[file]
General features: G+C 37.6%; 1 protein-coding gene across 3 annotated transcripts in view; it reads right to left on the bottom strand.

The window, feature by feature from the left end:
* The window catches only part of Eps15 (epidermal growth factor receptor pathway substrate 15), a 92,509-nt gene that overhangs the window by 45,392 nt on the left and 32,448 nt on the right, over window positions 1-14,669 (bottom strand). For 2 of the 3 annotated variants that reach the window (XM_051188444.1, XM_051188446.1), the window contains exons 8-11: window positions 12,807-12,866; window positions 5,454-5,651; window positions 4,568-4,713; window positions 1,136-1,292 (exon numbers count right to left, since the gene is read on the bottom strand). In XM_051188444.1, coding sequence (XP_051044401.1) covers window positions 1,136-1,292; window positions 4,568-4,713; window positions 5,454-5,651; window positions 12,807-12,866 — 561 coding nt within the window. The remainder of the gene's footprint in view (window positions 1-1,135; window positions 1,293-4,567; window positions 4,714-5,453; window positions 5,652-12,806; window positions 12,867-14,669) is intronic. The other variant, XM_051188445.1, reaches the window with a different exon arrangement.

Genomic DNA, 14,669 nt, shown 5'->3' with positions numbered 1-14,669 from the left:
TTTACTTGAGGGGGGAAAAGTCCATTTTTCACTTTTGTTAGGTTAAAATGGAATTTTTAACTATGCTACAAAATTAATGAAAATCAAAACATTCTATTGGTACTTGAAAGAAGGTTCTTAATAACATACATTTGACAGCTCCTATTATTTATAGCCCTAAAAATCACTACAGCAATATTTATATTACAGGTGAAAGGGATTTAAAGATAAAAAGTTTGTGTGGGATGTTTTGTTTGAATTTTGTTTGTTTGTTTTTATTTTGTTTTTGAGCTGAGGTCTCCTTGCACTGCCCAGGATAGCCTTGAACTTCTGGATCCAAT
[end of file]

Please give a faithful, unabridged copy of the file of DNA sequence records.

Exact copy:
General features: G+C 37.6%; 1 protein-coding gene across 3 annotated transcripts in view; it reads right to left on the bottom strand.

The window, feature by feature from the left end:
* The window catches only part of Eps15 (epidermal growth factor receptor pathway substrate 15), a 92,509-nt gene that overhangs the window by 45,392 nt on the left and 32,448 nt on the right, over window positions 1-14,669 (bottom strand). For 2 of the 3 annotated variants that reach the window (XM_051188444.1, XM_051188446.1), the window contains exons 8-11: window positions 12,807-12,866; window positions 5,454-5,651; window positions 4,568-4,713; window positions 1,136-1,292 (exon numbers count right to left, since the gene is read on the bottom strand). In XM_051188444.1, coding sequence (XP_051044401.1) covers window positions 1,136-1,292; window positions 4,568-4,713; window positions 5,454-5,651; window positions 12,807-12,866 — 561 coding nt within the window. The remainder of the gene's footprint in view (window positions 1-1,135; window positions 1,293-4,567; window positions 4,714-5,453; window positions 5,652-12,806; window positions 12,867-14,669) is intronic. The other variant, XM_051188445.1, reaches the window with a different exon arrangement.

Genomic DNA, 14,669 nt, shown 5'->3' with positions numbered 1-14,669 from the left:
TTTACTTGAGGGGGGAAAAGTCCATTTTTCACTTTTGTTAGGTTAAAATGGAATTTTTAACTATGCTACAAAATTAATGAAAATCAAAACATTCTATTGGTACTTGAAAGAAGGTTCTTAATAACATACATTTGACAGCTCCTATTATTTATAGCCCTAAAAATCACTACAGCAATATTTATATTACAGGTGAAAGGGATTTAAAGATAAAAAGTTTGTGTGGGATGTTTTGTTTGAATTTTGTTTGTTTGTTTTTATTTTGTTTTTGAGCTGAGGTCTCCTTGCACTGCCCAGGATAGCCTTGAACTTCTGGATCCAAT